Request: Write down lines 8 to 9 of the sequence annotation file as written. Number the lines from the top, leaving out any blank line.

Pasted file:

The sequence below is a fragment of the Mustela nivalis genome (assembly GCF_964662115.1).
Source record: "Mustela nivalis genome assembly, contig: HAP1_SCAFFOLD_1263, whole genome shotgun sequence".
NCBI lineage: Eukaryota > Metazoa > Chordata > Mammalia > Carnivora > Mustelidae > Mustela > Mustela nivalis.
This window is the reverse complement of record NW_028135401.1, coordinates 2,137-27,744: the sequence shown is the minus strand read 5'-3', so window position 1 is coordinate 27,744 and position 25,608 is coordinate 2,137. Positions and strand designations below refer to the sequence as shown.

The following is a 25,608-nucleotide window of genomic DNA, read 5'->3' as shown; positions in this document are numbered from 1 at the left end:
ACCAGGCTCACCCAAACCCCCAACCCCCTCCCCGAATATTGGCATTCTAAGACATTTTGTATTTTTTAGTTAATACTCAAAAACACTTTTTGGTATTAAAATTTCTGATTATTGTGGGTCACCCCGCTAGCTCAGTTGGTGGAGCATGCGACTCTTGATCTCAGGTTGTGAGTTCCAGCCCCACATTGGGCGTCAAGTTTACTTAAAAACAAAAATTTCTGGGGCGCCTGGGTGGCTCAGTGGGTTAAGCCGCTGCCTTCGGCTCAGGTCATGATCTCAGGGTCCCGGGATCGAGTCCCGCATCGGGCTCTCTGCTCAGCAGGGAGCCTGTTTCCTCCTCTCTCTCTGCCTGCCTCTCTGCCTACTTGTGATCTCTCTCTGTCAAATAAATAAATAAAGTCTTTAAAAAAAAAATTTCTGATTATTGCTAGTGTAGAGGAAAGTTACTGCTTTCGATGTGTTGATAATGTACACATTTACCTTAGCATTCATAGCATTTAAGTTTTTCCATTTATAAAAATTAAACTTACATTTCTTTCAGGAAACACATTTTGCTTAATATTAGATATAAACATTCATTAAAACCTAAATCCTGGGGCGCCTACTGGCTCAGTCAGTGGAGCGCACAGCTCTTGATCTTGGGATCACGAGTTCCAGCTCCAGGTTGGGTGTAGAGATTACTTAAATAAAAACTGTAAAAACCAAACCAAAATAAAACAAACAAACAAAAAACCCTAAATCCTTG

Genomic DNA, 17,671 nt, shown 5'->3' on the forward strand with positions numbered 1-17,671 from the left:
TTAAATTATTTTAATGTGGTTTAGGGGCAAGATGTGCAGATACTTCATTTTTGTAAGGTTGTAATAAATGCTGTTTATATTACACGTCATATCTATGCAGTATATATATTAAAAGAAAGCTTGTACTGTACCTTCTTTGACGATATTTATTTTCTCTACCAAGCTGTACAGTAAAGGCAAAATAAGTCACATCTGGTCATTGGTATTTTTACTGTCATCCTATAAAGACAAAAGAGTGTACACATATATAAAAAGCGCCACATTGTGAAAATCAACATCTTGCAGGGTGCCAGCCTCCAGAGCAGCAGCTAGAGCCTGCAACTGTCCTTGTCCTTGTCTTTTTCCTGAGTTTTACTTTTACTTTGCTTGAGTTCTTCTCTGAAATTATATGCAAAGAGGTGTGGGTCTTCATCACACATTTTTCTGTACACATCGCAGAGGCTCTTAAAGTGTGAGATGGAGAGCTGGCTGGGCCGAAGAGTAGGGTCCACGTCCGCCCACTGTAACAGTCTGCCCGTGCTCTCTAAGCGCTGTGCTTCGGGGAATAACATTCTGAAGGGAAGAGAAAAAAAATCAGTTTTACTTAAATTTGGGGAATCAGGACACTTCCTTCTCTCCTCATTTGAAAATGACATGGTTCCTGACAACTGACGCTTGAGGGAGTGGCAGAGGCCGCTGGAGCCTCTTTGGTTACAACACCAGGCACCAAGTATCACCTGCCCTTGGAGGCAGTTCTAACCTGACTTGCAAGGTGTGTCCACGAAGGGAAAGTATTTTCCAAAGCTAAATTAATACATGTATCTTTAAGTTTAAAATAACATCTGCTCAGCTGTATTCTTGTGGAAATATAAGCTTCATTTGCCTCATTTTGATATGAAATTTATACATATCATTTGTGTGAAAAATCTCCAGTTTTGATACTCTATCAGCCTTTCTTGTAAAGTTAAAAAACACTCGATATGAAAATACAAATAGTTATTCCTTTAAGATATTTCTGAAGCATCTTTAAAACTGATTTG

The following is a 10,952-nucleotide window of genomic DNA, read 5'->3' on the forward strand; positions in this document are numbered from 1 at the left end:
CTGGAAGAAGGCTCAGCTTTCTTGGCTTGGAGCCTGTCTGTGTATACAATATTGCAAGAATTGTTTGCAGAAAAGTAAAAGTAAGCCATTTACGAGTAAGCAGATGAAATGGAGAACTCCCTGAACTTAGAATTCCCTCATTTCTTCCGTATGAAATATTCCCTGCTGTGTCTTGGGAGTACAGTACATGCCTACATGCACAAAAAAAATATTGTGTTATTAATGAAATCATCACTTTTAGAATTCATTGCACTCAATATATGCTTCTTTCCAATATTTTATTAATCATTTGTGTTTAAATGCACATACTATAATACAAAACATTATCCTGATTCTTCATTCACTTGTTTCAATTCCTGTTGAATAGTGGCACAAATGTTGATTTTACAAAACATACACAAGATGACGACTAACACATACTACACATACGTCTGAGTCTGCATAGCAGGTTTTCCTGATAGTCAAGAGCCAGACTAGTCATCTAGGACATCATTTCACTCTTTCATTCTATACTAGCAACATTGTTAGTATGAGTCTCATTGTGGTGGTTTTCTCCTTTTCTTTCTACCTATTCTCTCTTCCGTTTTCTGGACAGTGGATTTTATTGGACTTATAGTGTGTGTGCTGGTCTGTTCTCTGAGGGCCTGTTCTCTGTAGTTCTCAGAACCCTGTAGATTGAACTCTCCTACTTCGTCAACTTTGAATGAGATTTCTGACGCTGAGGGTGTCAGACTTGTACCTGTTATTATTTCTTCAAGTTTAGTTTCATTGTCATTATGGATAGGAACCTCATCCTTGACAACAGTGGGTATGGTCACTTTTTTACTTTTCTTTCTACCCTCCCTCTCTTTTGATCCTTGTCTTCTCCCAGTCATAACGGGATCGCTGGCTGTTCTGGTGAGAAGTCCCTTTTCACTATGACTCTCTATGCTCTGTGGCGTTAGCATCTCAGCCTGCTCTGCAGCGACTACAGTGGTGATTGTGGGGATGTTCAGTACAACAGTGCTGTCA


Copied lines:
TTAAATTATTTTAATGTGGTTTAGGGGCAAGATGTGCAGATACTTCATTTTTGTAAGGTTGTAATAAATGCTGTTTATATTACACGTCATATCTATGCAGTATATATATTAAAAGAAAGCTTGTACTGTACCTTCTTTGACGATATTTATTTTCTCTACCAAGCTGTACAGTAAAGGCAAAATAAGTCACATCTGGTCATTGGTATTTTTACTGTCATCCTATAAAGACAAAAGAGTGTACACATATATAAAAAGCGCCACATTGTGAAAATCAACATCTTGCAGGGTGCCAGCCTCCAGAGCAGCAGCTAGAGCCTGCAACTGTCCTTGTCCTTGTCTTTTTCCTGAGTTTTACTTTTACTTTGCTTGAGTTCTTCTCTGAAATTATATGCAAAGAGGTGTGGGTCTTCATCACACATTTTTCTGTACACATCGCAGAGGCTCTTAAAGTGTGAGATGGAGAGCTGGCTGGGCCGAAGAGTAGGGTCCACGTCCGCCCACTGTAACAGTCTGCCCGTGCTCTCTAAGCGCTGTGCTTCGGGGAATAACATTCTGAAGGGAAGAGAAAAAAAATCAGTTTTACTTAAATTTGGGGAATCAGGACACTTCCTTCTCTCCTCATTTGAAAATGACATGGTTCCTGACAACTGACGCTTGAGGGAGTGGCAGAGGCCGCTGGAGCCTCTTTGGTTACAACACCAGGCACCAAGTATCACCTGCCCTTGGAGGCAGTTCTAACCTGACTTGCAAGGTGTGTCCACGAAGGGAAAGTATTTTCCAAAGCTAAATTAATACATGTATCTTTAAGTTTAAAATAACATCTGCTCAGCTGTATTCTTGTGGAAATATAAGCTTCATTTGCCTCATTTTGATATGAAATTTATACATATCATTTGTGTGAAAAATCTCCAGTTTTGATACTCTATCAGCCTTTCTTGTAAAGTTAAAAAACACTCGATATGAAAATACAAATAGTTATTCCTTTAAGATATTTCTGAAGCATCTTTAAAACTGATTTG

The following is a 10,952-nucleotide window of genomic DNA, read 5'->3' on the forward strand; positions in this document are numbered from 1 at the left end: